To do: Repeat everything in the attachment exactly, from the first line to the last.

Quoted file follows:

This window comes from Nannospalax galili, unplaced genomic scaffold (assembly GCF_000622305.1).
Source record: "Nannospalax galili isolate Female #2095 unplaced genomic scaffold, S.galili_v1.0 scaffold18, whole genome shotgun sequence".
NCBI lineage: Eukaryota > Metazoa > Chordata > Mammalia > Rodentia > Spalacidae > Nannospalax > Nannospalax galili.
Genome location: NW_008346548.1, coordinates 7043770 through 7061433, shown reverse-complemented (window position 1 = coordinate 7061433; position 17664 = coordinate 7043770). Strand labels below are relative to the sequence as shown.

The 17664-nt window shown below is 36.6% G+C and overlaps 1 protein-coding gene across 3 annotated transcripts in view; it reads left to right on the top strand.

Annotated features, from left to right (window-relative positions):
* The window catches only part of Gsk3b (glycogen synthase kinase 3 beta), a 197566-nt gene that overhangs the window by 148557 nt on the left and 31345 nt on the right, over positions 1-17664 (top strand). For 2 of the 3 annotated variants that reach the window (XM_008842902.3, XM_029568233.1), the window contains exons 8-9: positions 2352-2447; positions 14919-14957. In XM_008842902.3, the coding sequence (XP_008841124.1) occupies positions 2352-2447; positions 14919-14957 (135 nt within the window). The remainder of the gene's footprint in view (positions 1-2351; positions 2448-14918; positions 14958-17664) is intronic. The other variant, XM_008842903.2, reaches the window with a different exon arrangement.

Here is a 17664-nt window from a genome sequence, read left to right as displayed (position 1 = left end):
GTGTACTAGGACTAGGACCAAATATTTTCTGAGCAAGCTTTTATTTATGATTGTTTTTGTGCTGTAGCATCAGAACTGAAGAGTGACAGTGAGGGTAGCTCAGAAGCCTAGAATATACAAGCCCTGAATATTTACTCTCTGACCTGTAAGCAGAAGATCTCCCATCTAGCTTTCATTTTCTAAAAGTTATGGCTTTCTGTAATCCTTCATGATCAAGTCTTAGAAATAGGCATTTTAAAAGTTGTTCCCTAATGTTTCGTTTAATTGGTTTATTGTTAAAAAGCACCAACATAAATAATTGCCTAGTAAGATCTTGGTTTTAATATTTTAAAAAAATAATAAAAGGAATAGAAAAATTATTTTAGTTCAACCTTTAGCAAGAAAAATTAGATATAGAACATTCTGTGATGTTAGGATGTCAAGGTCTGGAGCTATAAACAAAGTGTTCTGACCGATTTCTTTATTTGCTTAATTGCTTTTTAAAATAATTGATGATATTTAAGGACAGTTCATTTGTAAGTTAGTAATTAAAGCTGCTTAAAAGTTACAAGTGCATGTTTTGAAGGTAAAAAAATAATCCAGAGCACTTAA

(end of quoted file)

This window comes from Nannospalax galili, unplaced genomic scaffold (assembly GCF_000622305.1).
Source record: "Nannospalax galili isolate Female #2095 unplaced genomic scaffold, S.galili_v1.0 scaffold18, whole genome shotgun sequence".
NCBI lineage: Eukaryota > Metazoa > Chordata > Mammalia > Rodentia > Spalacidae > Nannospalax > Nannospalax galili.
Genome location: NW_008346548.1, coordinates 7043770 through 7061433, shown reverse-complemented (window position 1 = coordinate 7061433; position 17664 = coordinate 7043770). Strand labels below are relative to the sequence as shown.

The 17664-nt window shown below is 36.6% G+C and overlaps 1 protein-coding gene across 3 annotated transcripts in view; it reads left to right on the top strand.

Annotated features, from left to right (window-relative positions):
* The window catches only part of Gsk3b (glycogen synthase kinase 3 beta), a 197566-nt gene that overhangs the window by 148557 nt on the left and 31345 nt on the right, over positions 1-17664 (top strand). For 2 of the 3 annotated variants that reach the window (XM_008842902.3, XM_029568233.1), the window contains exons 8-9: positions 2352-2447; positions 14919-14957. In XM_008842902.3, the coding sequence (XP_008841124.1) occupies positions 2352-2447; positions 14919-14957 (135 nt within the window). The remainder of the gene's footprint in view (positions 1-2351; positions 2448-14918; positions 14958-17664) is intronic. The other variant, XM_008842903.2, reaches the window with a different exon arrangement.

Here is a 17664-nt window from a genome sequence, read left to right as displayed (position 1 = left end):
GTGTACTAGGACTAGGACCAAATATTTTCTGAGCAAGCTTTTATTTATGATTGTTTTTGTGCTGTAGCATCAGAACTGAAGAGTGACAGTGAGGGTAGCTCAGAAGCCTAGAATATACAAGCCCTGAATATTTACTCTCTGACCTGTAAGCAGAAGATCTCCCATCTAGCTTTCATTTTCTAAAAGTTATGGCTTTCTGTAATCCTTCATGATCAAGTCTTAGAAATAGGCATTTTAAAAGTTGTTCCCTAATGTTTCGTTTAATTGGTTTATTGTTAAAAAGCACCAACATAAATAATTGCCTAGTAAGATCTTGGTTTTAATATTTTAAAAAAATAATAAAAGGAATAGAAAAATTATTTTAGTTCAACCTTTAGCAAGAAAAATTAGATATAGAACATTCTGTGATGTTAGGATGTCAAGGTCTGGAGCTATAAACAAAGTGTTCTGACCGATTTCTTTATTTGCTTAATTGCTTTTTAAAATAATTGATGATATTTAAGGACAGTTCATTTGTAAGTTAGTAATTAAAGCTGCTTAAAAGTTACAAGTGCATGTTTTGAAGGTAAAAAAATAATCCAGAGCACTTAA